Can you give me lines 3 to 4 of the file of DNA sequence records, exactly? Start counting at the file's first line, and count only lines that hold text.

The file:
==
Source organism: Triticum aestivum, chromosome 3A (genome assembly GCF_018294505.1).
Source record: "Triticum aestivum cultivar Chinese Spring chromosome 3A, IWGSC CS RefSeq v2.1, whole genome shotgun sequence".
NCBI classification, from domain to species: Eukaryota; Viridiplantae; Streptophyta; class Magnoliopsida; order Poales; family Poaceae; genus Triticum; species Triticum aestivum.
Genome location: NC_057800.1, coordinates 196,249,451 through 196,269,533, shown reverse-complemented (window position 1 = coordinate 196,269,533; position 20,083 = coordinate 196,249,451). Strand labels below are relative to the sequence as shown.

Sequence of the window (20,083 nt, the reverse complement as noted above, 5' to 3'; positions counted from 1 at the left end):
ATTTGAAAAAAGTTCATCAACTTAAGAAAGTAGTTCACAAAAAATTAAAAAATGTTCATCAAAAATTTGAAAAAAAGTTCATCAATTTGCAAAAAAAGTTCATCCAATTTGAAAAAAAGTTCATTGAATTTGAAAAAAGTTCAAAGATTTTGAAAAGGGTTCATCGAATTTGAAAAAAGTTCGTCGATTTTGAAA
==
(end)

NCBI classification, from domain to species: Eukaryota; Viridiplantae; Streptophyta; class Magnoliopsida; order Poales; family Poaceae; genus Triticum; species Triticum aestivum.
Genome location: NC_057800.1, coordinates 196,249,451 through 196,269,533, shown reverse-complemented (window position 1 = coordinate 196,269,533; position 20,083 = coordinate 196,249,451). Strand labels below are relative to the sequence as shown.